confused about versions


I would like to start learning openGL. I know there is a lot information for beginners that I could read. But I’m really confused about where to start. I understand a lot changed with version 3.0 and 3.2 is out already too. A lot of the beginners information is about 2.1 or even earlier. I do not like to start learning something that has already changed a lot. So when I want to learn openGL 3.2 where should I start? The official book about openGL is also about the old 2.1 version.

I want to use powerfull hardware acceleration like the nVidia grafic cards (GTX295). Should I start learning openGL on a windows system or linux system (I have access to both).

I tried to find this information myself searching on I’m sorry if a overlooked something.

All this is my Personal Opinion: Use Linux and start with openGL 2 with either glut or SDL. You will find a lot of very good documentation on those. And good news they are openGL 3 capable in their beta versions so you will be primed for the future as openGL 3 becomes more popular (and better documented for beginners and gains basic code examples). Besides glut and SDL are both cross platform so you can go back to windows if you like. So in a way you will be preparing yourself for moving up to openGL 3 when you are comfortable.

The Redbook is a great book that I learned the most from when I began openGL programming. OpenGL 2 is very fast and capable (hardware acceleration is not an issue) so don’t feel like you are wasting your time with it.

I like Linux because it is well positioned to get libraries ie apt-get, synaptic or the like for libraries like freeglut3-dev or libsdl1.2-dev. In windows this is not so programmer friendly.

This is all my personal opinion so take it as so :wink:

Here’s a second for Linux. OpenSuSE is very developer friendly, and popping the NVidia proprietary drivers on top is a snap. Package management the way MSWindows should have done it. And no need to GetProcAddress everything as on Windows – all APIs are accessible and ready-to-link. Hard to beat free too, particularly when that choice virtually eliminates your chance of contracting viruses/malware/etc., unlike MSWindows.

Personal pref: go with KDE 3.5, not KDE 4.x for the window manager when you install.

Post to the OpenGL on Linux forum here if you have other questions you need help with.

As far as the card, keep in mind that for most scenarios, you’ll likely get better perf (on any OS) out of a GTX285 than a GTX295. A GTX295 appears to be a GX2-style GPU (SLI on a single board), where they’ve basically glued two GPUs together, split the GPU memory between them, and hidden this behind the API. IIRC, each GPU has its own identical copy of textures, etc., and vertex transforms are duplicated as well.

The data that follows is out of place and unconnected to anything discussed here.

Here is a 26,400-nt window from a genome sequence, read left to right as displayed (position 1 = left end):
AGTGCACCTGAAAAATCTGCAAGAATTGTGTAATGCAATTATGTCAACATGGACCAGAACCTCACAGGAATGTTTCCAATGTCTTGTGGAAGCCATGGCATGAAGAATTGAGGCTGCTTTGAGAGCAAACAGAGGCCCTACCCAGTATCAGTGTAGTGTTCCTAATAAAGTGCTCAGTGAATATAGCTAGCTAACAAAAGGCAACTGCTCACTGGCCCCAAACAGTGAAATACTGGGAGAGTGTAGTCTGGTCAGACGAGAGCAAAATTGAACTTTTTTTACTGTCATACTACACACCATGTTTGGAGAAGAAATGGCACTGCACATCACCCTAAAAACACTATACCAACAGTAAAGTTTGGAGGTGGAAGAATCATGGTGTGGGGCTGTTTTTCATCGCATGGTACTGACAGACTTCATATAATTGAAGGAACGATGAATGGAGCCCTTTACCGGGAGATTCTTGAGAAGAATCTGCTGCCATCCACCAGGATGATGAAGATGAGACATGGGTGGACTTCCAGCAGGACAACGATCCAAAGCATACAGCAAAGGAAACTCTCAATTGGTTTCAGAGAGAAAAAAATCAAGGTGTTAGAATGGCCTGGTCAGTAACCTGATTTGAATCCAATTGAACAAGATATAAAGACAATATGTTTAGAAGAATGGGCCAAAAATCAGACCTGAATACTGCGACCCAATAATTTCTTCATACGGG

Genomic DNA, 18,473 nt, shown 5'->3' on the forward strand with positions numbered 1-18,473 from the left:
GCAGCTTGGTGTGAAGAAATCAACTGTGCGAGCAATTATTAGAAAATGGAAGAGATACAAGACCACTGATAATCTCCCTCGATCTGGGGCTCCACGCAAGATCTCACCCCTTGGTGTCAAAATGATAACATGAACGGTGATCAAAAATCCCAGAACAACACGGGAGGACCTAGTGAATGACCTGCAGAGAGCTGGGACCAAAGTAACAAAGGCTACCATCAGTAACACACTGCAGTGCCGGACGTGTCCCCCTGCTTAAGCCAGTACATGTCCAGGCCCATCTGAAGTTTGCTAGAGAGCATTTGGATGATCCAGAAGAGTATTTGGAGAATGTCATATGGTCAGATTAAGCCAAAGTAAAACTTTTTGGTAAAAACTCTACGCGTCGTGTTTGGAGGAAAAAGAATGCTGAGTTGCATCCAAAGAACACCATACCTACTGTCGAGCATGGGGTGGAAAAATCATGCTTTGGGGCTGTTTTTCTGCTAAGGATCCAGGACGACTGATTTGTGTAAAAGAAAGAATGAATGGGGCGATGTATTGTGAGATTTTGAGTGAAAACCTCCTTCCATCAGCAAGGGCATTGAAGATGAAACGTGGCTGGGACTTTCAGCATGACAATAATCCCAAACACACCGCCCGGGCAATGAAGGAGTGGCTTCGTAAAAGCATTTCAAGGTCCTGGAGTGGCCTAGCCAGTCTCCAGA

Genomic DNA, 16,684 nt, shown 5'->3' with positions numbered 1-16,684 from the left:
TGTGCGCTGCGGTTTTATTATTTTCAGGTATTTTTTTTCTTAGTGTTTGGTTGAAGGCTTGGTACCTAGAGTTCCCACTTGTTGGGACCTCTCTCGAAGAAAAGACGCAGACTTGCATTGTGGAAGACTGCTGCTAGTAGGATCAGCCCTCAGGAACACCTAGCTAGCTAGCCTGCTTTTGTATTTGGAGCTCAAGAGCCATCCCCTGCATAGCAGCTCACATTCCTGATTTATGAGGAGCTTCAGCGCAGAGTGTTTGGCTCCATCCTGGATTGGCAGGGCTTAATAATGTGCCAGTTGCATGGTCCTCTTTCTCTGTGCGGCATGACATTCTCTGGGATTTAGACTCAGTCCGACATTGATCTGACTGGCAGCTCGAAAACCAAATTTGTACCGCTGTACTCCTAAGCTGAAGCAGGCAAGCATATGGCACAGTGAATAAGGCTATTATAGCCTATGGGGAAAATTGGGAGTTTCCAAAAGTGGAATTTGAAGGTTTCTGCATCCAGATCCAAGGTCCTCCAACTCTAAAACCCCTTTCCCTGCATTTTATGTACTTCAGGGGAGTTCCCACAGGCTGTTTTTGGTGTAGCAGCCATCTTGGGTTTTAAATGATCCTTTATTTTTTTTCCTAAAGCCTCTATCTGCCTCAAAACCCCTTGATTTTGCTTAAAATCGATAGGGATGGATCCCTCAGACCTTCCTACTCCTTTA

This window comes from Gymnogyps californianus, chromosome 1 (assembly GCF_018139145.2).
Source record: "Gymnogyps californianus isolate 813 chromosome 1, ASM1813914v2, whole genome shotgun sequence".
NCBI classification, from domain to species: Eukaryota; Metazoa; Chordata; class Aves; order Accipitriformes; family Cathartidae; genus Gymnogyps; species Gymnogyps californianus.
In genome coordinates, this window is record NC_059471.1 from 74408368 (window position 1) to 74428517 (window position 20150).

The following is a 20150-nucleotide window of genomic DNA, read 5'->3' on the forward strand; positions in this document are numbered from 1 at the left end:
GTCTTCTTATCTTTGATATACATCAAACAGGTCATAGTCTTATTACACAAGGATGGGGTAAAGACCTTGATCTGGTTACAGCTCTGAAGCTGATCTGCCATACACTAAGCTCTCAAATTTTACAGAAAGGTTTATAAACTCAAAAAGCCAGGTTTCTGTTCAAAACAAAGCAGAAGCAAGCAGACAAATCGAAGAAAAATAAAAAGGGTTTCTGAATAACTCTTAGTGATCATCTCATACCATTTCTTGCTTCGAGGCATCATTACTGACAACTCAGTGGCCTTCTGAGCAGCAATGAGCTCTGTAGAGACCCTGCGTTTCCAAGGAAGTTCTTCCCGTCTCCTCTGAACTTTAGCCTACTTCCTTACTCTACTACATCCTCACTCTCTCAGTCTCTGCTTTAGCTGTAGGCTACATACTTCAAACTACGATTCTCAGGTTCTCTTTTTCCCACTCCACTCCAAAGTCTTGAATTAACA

Given the same clocking, this setup largely just gets you more fill, but as it turns out the GTX295 has the slower clocks of a GTX260, so it’ll likely perform slower than a GTX285 for you except when you’re fill limited. If it were me, I’d save $130 and go for a GTX285. But regardless, I heartily recommend an NVidia card and the driver stability that comes with it.

I think there is not really an advantage with respect to OpenGL on Linux or Windows. A while ago I read an interview with a Linux driver developer from nVidia who stated that about 90% of the code is shared. So there shouldn’t be much differences OpenGL wise between Linux and Windows (the same is valid for Ati by the way).

So… Windows or Linux: just choose what you like best as a developer platform yourself. Or make a decision based on the users for your applications. Of course Windows is more wide spread.

Personally I’m mainly using Linux because I really like it as a developer platform. But occasionally I’m working in Windows as well because I try to make my apps cross platform.

I’m afraid not many OpenGL 3.x tutorials are found on the web yet. One thing you could do is learn OpenGL using the OpenGL 2.1 tutorials found on the web. Once you have a basic understanding of a tutorial, have a look in the specifications (can be downloaded from this website) and try to rewrite the application from the tutorial in the new OpenGL 3.x way.